TOKYO The Asian Development Bank's 50th annual meeting is supposed to be a celebration of Japan's economic leadership in Asia over the half-century - instead, it takes place in the shadow of China's bid to increasingly assert itself as the regional powerhouse.
The ADB is coming off a record year for lending and is the region's major financier for development, but its four-day meeting in Yokohama starting on Thursday could quickly fade as attention turns to China's high-profile "One Belt, One Road" (OBOR) summit the next week.
Many OBOR projects are supported by China's state-owned banks and its fledgling regional lender, the Asia Infrastructure Investment Bank (AIIB), which could become a potential rival of the Manila-based ADB but for now is much smaller.
"Politically, the AIIB is a direct challenge to the ADB by providing borrowers an alternative," said Tang Siew Mun, senior fellow at the ISEAS Yusof Ishak Institute in Singapore. "OBOR with AIIB's deep pockets offers a vision of the region for 'friendly nations' to participate. In contrast, the ADB lacks a grand plan and focuses on smaller projects."
In dealing with the AIIB, which launched operations in
January 2016, the ADB has emphasised cooperation rather than competition. A year ago, they signed an agreement setting the stage for joint financing projects.
"Infrastructure needs are huge and it's simply not possible for the Asian Development Bank and the World Bank to fill the gap completely," Bank of Japan Governor Haruhiko Kuroda, a former head of the ADB, said earlier this week.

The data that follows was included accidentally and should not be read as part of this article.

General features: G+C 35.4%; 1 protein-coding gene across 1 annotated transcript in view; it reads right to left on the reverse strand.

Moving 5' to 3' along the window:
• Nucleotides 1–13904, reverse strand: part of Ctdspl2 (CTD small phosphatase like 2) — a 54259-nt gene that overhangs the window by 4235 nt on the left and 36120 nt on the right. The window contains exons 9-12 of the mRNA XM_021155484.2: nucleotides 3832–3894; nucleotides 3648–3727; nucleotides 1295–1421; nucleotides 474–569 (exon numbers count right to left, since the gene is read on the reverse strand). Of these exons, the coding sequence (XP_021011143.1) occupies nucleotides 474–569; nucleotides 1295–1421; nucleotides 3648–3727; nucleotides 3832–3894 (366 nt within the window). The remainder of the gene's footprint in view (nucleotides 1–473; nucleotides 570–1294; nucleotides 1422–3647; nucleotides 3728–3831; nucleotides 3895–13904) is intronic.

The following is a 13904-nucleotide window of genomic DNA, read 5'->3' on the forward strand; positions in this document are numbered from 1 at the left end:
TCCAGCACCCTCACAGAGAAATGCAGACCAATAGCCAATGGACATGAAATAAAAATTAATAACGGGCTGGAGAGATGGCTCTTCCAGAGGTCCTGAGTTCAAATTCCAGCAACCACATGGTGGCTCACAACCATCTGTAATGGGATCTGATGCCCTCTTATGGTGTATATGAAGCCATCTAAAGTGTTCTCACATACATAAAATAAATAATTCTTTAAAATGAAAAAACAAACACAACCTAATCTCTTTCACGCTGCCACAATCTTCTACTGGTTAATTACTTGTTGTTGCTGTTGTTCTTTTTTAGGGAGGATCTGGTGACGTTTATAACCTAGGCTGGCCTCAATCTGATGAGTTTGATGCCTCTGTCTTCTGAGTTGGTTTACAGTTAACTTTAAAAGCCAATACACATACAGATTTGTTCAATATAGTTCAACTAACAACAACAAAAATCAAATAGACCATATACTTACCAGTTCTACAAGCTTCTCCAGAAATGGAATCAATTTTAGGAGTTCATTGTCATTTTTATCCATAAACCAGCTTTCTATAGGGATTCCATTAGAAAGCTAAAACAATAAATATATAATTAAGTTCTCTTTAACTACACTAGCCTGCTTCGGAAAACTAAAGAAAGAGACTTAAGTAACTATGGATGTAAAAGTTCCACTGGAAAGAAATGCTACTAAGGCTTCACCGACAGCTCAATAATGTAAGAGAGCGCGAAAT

The AIIB is viewed by some as a challenger to both the Western-dominated World Bank and the ADB, which is primarily funded by Japan and the United States.
The ADB was established as a Japanese initiative in 1966 to offer development assistance in Asia. All of the ADB heads up until now have been Japanese, including current president Takehiko Nakao.
Last year, it extended a record $17.5 billion worth of loans to 67 projects, dwarfing the AIIB, which provided loans of about $1.7 billion to just nine projects last year, most of which was through co-financing with other institutions, including the ADB.
While outwardly Japan has shown support for China's
initiatives, it remains wary of getting too close, and has not joined the AIIB.
"We remain cautious about AIIB and need to examine its
transparency even more closely since China plays a dominant role in its governance," Masahiko Shibayama, an adviser to Prime Minister Shinzo Abe, told Reuters.
Further complicating matters for Japan, is the sudden friendliness of U.S. President Donald Trump to Beijing and a shift by Southeast Asian nations towards China.
The secretary-general of Japan's ruling Liberal Democratic Party, Toshihiro Nikai, will attend the OBOR summit, a sign Abe wants to improve ties with Beijing.
"The unexpected improvement in ties between China and the United States has prompted Japanese government to send...Nikai to the OBOR summit," said Xiao Minjie, senior economist at SMBC Nikko Securities in Tokyo.
"Even though bureaucrats in general have an instinctive
dislike for China-led AIIB and OBOR."
Xiao predicts that the two development banks may fill different roles, with the ADB supporting projects concerning the environment, education and poverty-reduction, while China may focus on the kind of infrastructure-tied loans to developing countries that Japan used to provide in the 1980s.
"The ADB will likely shift more towards 'soft' infrastructure development, as demand for hard infrastructure runs its course and as Asian countries mature after experiencing high economic growth," Xiao said.
(Additional reporting by Stanley White, Leika Kihara, Izumi Nakagawa; Writing by Malcolm Foster; Editing by Sam Holmes)